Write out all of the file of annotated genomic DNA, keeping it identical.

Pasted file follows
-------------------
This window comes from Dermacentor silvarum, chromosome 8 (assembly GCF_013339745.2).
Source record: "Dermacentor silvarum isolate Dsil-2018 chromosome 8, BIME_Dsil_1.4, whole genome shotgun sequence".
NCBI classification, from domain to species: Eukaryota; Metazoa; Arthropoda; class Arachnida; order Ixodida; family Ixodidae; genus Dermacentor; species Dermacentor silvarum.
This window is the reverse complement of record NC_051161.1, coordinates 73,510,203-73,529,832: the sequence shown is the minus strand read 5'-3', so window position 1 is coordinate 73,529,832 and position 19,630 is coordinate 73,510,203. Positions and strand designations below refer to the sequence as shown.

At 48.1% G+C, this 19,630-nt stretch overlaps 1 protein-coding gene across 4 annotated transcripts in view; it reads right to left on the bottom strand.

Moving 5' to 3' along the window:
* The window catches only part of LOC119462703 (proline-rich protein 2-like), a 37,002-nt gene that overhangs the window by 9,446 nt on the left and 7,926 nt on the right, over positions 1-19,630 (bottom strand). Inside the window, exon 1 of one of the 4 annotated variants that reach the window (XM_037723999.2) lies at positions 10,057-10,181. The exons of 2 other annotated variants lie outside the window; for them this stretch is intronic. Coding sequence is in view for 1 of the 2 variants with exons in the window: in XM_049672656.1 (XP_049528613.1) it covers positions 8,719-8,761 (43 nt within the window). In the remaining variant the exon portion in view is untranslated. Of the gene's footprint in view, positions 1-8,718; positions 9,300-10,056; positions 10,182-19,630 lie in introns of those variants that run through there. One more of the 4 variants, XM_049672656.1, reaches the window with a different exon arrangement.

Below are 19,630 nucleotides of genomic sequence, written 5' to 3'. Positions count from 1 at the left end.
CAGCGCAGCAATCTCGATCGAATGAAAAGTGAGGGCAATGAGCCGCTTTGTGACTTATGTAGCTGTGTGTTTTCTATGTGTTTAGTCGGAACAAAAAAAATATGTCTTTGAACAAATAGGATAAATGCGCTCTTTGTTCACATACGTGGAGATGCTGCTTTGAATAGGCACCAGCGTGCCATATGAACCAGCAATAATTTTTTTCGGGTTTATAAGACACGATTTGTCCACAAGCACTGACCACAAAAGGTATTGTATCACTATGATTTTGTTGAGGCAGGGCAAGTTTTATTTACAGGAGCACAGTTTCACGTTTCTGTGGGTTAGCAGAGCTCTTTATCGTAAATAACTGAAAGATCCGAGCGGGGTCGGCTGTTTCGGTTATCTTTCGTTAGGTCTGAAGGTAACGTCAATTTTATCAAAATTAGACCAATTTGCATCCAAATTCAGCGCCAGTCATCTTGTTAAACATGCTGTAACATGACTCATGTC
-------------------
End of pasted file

This window comes from Dermacentor silvarum, chromosome 8 (assembly GCF_013339745.2).
Source record: "Dermacentor silvarum isolate Dsil-2018 chromosome 8, BIME_Dsil_1.4, whole genome shotgun sequence".
NCBI classification, from domain to species: Eukaryota; Metazoa; Arthropoda; class Arachnida; order Ixodida; family Ixodidae; genus Dermacentor; species Dermacentor silvarum.
This window is the reverse complement of record NC_051161.1, coordinates 73,510,203-73,529,832: the sequence shown is the minus strand read 5'-3', so window position 1 is coordinate 73,529,832 and position 19,630 is coordinate 73,510,203. Positions and strand designations below refer to the sequence as shown.

At 48.1% G+C, this 19,630-nt stretch overlaps 1 protein-coding gene across 4 annotated transcripts in view; it reads right to left on the bottom strand.

Moving 5' to 3' along the window:
* The window catches only part of LOC119462703 (proline-rich protein 2-like), a 37,002-nt gene that overhangs the window by 9,446 nt on the left and 7,926 nt on the right, over positions 1-19,630 (bottom strand). Inside the window, exon 1 of one of the 4 annotated variants that reach the window (XM_037723999.2) lies at positions 10,057-10,181. The exons of 2 other annotated variants lie outside the window; for them this stretch is intronic. Coding sequence is in view for 1 of the 2 variants with exons in the window: in XM_049672656.1 (XP_049528613.1) it covers positions 8,719-8,761 (43 nt within the window). In the remaining variant the exon portion in view is untranslated. Of the gene's footprint in view, positions 1-8,718; positions 9,300-10,056; positions 10,182-19,630 lie in introns of those variants that run through there. One more of the 4 variants, XM_049672656.1, reaches the window with a different exon arrangement.

Below are 19,630 nucleotides of genomic sequence, written 5' to 3'. Positions count from 1 at the left end.
CAGCGCAGCAATCTCGATCGAATGAAAAGTGAGGGCAATGAGCCGCTTTGTGACTTATGTAGCTGTGTGTTTTCTATGTGTTTAGTCGGAACAAAAAAAATATGTCTTTGAACAAATAGGATAAATGCGCTCTTTGTTCACATACGTGGAGATGCTGCTTTGAATAGGCACCAGCGTGCCATATGAACCAGCAATAATTTTTTTCGGGTTTATAAGACACGATTTGTCCACAAGCACTGACCACAAAAGGTATTGTATCACTATGATTTTGTTGAGGCAGGGCAAGTTTTATTTACAGGAGCACAGTTTCACGTTTCTGTGGGTTAGCAGAGCTCTTTATCGTAAATAACTGAAAGATCCGAGCGGGGTCGGCTGTTTCGGTTATCTTTCGTTAGGTCTGAAGGTAACGTCAATTTTATCAAAATTAGACCAATTTGCATCCAAATTCAGCGCCAGTCATCTTGTTAAACATGCTGTAACATGACTCATGTC